Sunday, January 18, 2015

Anyone can awaken

One of the myths about enlightenment is that it's very difficult to attain, and that only an august few human beings manage to do it.

I remember many years ago at my teacher Adyashanti's satsang, a man came up to dialog with him. The man asked several questions, all of which were in the vein of, “Can someone who is not awake have a reasonably happy life?” Finally, Adya stopped him because he saw the assumption this young man was making: awakening was impossible for him. Could his life be worthwhile nonetheless, he was asking.

Adya finally stopped the man and said, “Let's see who's here tonight.” He looked out over the gathering, which was small enough in those days that he knew personally most of the people present. “I'd estimate,” he said, “that fifty percent of the people present have had an awakening, so why not you?”

This is the little secret, you see. Most people think that awakening is somehow this difficult thing. You have to meditate for years, or do some other kind of practice, and then maybe, if you are the right kind of person, you will be blessed with a little glimpse of the truth. No! Someone needs to tell the truth: we all have access to this. And there are no preconditions. It is our true nature. How could it not be available to us – whoever we are, whatever our past or present circumstances?

Thursday, January 8, 2015

My Will and Thy Will

Recently, I went to a discussion group about Buddhism. I thought I'd like it, but I was bored to tears. For me at least, having found out that words are empty, I can't handle abstractions anymore. I wanted to shout out, “But you don't exist so none of this means anything!” But I knew how that would be greeted. Everyone at the meeting was very nice, and no one would have responded rudely, but they would have just ignored my outburst, perhaps looked at me a bit askance, and then continued on with more abstractions.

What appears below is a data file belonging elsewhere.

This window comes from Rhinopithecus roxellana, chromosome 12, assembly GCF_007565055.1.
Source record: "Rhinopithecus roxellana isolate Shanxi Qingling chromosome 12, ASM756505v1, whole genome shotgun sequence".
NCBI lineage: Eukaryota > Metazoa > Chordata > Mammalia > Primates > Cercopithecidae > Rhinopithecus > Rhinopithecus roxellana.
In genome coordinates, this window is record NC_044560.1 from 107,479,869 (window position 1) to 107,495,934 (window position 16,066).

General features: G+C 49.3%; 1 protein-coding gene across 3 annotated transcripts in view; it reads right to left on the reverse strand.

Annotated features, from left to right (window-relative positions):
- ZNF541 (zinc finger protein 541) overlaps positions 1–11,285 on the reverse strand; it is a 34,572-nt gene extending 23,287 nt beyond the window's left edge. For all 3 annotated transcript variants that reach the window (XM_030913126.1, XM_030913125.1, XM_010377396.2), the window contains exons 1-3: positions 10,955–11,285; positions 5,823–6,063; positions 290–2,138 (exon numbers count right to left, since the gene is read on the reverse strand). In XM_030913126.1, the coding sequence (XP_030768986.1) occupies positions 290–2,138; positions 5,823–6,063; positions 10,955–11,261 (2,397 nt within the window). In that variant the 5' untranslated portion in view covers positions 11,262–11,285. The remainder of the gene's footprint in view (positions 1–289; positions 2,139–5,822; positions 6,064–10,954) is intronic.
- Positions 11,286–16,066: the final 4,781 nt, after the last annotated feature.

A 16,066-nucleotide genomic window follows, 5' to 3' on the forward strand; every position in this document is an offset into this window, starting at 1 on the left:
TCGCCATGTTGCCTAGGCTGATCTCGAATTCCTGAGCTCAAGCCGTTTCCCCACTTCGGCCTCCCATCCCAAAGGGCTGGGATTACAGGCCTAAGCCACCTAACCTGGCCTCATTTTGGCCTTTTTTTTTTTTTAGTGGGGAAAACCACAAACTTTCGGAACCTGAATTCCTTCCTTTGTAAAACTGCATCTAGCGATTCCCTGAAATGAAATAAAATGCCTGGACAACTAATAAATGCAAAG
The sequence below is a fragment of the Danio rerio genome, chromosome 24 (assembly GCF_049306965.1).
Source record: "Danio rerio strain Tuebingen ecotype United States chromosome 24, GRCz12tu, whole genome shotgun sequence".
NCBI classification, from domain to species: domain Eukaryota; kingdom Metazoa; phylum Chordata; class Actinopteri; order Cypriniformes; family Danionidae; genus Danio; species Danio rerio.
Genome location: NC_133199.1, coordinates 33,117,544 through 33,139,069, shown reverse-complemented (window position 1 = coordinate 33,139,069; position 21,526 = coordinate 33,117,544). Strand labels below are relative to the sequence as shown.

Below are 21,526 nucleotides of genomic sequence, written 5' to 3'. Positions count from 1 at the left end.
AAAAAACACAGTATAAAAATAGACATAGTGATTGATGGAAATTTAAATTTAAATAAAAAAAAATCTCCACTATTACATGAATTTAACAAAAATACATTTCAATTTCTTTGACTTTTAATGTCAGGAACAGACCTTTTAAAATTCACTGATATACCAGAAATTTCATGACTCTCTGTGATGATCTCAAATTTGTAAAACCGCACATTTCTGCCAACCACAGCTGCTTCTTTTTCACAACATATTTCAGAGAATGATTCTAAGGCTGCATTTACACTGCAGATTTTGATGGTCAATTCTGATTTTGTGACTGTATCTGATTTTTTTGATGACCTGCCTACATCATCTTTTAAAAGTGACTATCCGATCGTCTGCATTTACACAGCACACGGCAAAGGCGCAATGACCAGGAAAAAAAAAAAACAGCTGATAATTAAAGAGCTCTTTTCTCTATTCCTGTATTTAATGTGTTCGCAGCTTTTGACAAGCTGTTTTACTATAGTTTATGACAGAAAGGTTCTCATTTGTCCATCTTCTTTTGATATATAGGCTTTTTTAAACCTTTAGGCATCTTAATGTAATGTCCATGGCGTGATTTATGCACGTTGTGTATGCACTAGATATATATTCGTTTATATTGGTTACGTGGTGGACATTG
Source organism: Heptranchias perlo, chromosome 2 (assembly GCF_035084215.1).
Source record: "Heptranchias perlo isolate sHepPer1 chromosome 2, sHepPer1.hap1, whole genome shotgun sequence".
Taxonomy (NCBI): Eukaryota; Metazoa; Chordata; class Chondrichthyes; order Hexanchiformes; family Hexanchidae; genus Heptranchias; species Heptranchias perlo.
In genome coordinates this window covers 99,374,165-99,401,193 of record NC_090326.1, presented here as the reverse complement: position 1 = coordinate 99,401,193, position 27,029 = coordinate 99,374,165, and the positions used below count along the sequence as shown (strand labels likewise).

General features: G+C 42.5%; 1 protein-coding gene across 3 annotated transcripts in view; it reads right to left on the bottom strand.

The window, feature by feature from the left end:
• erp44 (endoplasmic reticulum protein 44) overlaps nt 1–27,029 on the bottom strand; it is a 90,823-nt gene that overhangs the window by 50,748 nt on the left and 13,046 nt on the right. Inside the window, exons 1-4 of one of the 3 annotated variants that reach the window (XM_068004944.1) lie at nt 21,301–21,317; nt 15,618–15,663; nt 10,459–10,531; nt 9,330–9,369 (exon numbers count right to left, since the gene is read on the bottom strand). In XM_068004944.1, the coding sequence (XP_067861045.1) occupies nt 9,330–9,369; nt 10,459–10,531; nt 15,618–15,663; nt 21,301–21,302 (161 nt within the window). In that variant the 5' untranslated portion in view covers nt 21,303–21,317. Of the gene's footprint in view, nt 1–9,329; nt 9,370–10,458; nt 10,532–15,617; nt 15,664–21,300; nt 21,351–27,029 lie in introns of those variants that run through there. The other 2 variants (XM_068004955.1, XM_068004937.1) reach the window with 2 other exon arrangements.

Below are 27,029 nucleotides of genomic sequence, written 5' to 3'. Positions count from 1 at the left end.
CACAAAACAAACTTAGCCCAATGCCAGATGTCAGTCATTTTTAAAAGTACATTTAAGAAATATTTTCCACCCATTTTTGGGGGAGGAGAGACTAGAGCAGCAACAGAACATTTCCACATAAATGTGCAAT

I remember how being told that I didn't exist did absolutely nothing for me when I was trying to wake up. What did it even mean?

Similarly, I remember my teacher once giving a talk about how when we are truly awake we have surrendered our will completely to the larger consciousness. I remember thinking, “Then I'll never be awake because my will isn't going to lay down, I'm sure of that.”

This are both aspects of the same issue. Our mind has an idea that we have an identity separate from the whole. That identity is based on a history of experiences which the mind has put together to form an image of “me.” But there is a beingness of ourselves that is deeper than that and this is what those teachings described above point to. Before realization, though, they didn't make much sense to me.

Recently, I came across something in a Christian context: “Thy Will be done.” Same message but it sounds so much better somehow – maybe because it doesn't explicitly oppose one's own will to the larger consciousness. After all, it's all the same will. It's finally just a matter of knowing that – not as a fact, but experientially – and then the struggle ceases. I think for me this happened without my even being aware of it. It hasn't felt that anything was laid down – more like an awareness gradually dawned: my will is also That.